This kind of approach adopted by the CDWR during its intervention actually played a very crucial role in term of giving direction and coordination to the struggle itself. It helps the workers to be able to clearly articulate and decide upon their demands and plans, helping make the conduct of the struggle so peaceful without any form of vandalism and destruction.
Even though there were several attempts by the security agents to cause one form of chaos and the other, the protesting workers remained calm, determined and resolute with a huge level of trust and confidence in the leadership and co-ordination provided to the struggle by members of the CDWR.
It was this kind of courage and determination that successfully forced the Oyo state government to rescind the plan to use state security agent to repress the workers and, at the same time, was compelled to prevail on the company management to create an avenue for a negotiation with the aggrieved workers. The negotiation process with the company management was directly led on behalf of the casual workers by members of the CDWR.
Among the demands presented to the management on behalf of the protesting causal workers are: immediate and unconditional increase in the daily pay from N800 to N2000, reduction of working hours from 9 and 12 hours to 8 hours with one hour break and access to use both the company canteen and clinic; working day should be limited to five days (Monday to Friday) with any voluntary work done on Saturdays, Sundays and public holidays to be treated as overtime. Other demands include an end to arbitrary sack of workers who are absent from work for two days in a month while all workers that have been arbitrarily sacked in the company must be reinstated.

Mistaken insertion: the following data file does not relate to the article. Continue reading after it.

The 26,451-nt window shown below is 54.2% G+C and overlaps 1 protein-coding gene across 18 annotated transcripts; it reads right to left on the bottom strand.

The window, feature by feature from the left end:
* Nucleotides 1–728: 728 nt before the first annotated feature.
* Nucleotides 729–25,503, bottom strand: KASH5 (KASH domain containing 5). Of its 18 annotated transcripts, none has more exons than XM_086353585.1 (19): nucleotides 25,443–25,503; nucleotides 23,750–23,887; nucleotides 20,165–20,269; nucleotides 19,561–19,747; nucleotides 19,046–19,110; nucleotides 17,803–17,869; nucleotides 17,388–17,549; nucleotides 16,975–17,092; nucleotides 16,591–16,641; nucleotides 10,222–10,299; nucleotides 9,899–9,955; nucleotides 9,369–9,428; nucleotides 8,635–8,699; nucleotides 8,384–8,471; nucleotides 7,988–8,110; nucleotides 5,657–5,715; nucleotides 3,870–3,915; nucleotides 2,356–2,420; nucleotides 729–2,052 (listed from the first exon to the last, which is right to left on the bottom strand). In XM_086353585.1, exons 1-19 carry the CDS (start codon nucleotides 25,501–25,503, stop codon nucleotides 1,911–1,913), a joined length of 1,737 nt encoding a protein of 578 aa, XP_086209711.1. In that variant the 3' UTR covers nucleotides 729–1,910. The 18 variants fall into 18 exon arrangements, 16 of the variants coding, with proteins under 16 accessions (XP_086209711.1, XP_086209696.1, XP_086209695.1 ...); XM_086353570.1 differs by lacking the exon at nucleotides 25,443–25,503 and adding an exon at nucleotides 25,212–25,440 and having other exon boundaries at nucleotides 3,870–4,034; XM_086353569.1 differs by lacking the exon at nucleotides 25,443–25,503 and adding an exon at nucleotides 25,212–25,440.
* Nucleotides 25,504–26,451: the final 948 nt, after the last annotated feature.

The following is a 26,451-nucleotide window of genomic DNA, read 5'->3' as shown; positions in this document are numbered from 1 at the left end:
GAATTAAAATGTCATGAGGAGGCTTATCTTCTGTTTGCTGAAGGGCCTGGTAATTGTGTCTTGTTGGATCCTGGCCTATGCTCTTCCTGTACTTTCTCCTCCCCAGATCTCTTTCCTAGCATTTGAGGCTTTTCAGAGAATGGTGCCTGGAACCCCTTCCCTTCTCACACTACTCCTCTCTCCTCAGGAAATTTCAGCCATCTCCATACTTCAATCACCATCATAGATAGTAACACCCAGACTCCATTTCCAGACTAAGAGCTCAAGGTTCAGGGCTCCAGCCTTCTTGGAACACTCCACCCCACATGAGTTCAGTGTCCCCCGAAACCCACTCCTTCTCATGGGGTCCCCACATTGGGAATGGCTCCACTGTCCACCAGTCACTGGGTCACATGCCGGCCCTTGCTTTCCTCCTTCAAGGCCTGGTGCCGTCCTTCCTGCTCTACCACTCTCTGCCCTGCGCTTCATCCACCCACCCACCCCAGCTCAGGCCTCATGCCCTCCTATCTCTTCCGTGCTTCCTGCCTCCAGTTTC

CONCESSIONS WON BY THE CASUAL WORKERS
At the end of the negotiation, the company management was forced to make some high levels of concessions. Among the concessions were: over 30% increase in salary, the reduction in working hours from 9 and 12 hours to 8 hours with 30 minutes break, the working days was reduced to six days (Monday to Saturday) with Sundays and public holidays to be treated as overtime for any worker who voluntarily chooses to work. Number of days workers can be absent from work in a month without being sack was increased from 2 to 3 days. All the workers arbitrarily sacked in the company have been reinstated as we file this report.
The company management was also forced to recognise the right of the casual workers to exist as a group. This is a huge gain for mass of casual workers in the company. It’s going to offer a better opportunity for the causal workers to win better improvement in their working condition in future. Recognition of independent platform for the casual workers will always offer an opportunity for discussion and adequate planning for future struggle with a huge prospect for better concessions.
RIPPLES OF PROTEST INSPIRED BY VICTORY
The struggle of Summal casual workers was quite historic and significant in the sense that it did inspire the regular workers in the company to commence an independent struggle for an improvement in their working condition. This is also the case for thousands of casual workers in many other factories in Ibadan and its metropolis. For instance over 5,000 casual workers in Zartech Limited also embarked on mass protest following the suspension of the Summal casual workers struggle to demand an improvement in their working condition. The industrial action embarked upon by the Zartech casual workers was obviously inspired by the report of the concession won by the struggle of casual workers in Summal.